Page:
Disclaimer: I LOVE Facebook. I just finished reading The Facebook Effect, by David Kirkpatrick, a veteran technology reporter who was for many years editor for technology and the internet at Fortune magazine. The book is phenomenal. In fact, for me it was a page-turner.
Kirkpatrick provides readers with a pretty up-close and personal view into the mind and life of Facebook founder/CEO Mark Zuckerberg, and provides a history of the most popular social network in the world, and the second-most visited site on the web.
Kirkpatrick writes near the beginning of the book: The Facebook Effect happens when the service puts people in touch with each other, often unexpectedly, about a common experience, interest, problem, or cause. This can happen at a small or large scale – from a group of two or three friends or a family, to millions…
Facebook is loaded with content that is generated constantly by its users. According to the book, each month, about 20 billion pieces of content are posted to Facebook by its users, including links, photos and stories. Kirkpatrick writes that company insiders estimate status updates alone that are made to Facebook amount to more than 10 times more words than all blogs worldwide. Facebook, not Flickr, is the largest photo sharing site right now. (According to Kirkpatrick’s book, by late 2009, Facebook was hosting 30 billion photos.)
We are also spending increasing amounts of our time on Facebook. Kirkpatrick writes that the Compete research firm reports than in January 2010, 11.6 percent of all online time in the U. S. was spent on Facebook, compared to 4.1 percent for Google. If these stats aren’t staggering enough, consider that more than 20 percent of the one billion internet users in the world use Facebook. Regularly. Specifically, Kirkpatrick reports that users spend 8 billion minutes every day on Facebook. (The average user spends about an hour each day on the social network.)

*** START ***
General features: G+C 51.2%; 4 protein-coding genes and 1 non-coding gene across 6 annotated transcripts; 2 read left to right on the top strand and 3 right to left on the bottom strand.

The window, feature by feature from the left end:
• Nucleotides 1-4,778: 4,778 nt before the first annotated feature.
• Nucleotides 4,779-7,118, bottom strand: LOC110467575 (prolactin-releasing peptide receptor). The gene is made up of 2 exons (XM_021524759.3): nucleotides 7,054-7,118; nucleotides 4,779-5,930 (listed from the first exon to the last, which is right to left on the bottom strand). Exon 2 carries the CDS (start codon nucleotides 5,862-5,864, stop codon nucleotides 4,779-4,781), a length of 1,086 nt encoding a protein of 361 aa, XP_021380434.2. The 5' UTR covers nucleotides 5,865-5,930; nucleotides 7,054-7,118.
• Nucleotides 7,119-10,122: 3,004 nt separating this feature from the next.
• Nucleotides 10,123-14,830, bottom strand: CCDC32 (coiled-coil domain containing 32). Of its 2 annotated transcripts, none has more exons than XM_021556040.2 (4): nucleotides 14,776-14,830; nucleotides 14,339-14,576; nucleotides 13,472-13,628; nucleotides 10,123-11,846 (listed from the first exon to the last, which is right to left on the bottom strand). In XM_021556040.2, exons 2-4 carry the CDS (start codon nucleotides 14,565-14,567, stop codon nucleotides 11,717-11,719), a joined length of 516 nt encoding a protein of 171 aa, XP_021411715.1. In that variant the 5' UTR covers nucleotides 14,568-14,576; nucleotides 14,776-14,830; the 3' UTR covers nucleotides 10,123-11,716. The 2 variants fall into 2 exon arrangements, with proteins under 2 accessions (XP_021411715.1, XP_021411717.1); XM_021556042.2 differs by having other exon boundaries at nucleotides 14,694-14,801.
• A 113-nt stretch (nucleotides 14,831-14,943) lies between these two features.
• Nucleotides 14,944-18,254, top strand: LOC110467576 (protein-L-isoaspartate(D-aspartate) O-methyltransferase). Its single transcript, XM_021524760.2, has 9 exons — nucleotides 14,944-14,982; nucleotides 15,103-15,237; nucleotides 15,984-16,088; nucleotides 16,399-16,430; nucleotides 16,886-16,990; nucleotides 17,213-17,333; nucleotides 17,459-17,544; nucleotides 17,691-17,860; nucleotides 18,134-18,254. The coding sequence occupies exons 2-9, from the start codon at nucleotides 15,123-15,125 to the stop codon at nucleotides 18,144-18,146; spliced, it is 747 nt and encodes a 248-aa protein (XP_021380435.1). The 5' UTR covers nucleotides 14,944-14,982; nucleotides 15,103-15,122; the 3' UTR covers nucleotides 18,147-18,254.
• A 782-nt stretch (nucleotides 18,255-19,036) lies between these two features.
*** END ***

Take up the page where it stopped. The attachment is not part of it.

In other words, everybody’s doing it. Hell-fire, even my 86-year-old Grandma, in Colorado, is on Facebook! :>
- Here are some things I got from the book that I deemed valuable enough to highlight:
• Given the aforementioned data, it’s clear Facebook hosts an astounding amount of valuable content of all forms. Interestingly, as Kirkpatrick writes in The Facebook Effect, Zuckerberg acknowledges this is not Facebook’s content. Rather, it’s the users’ content. Facebook just happens to be the platform on which we are able to contribute and share such content.
• Facebook operates in 75 languages, and 75 percent of Facebook’s users are outside of the U. S.
• Naysayers and those who may still be resisting Facebook often criticize Facebook for the many status updates that are simply reporting of small or trifling matters. Zuckerberg’s standard rebuttal to this, according to Kirkpatrick and the book, is: “Understanding people is not a waste of time.” Zuckerberg’s goal is “to help people understand the world around them.”
• Zuckerberg often refers to the “social graph,” meaning the web of relationships formed via friendship connected in the social network. That’s what Facebook aspires to be. Kirkpatrick writes that Facebook’s CEO/founder believes that the “core value of Facebook is in the set of friend connections.” He says Facebook has “the most powerful distribution mechanism that’s been created in a generation.”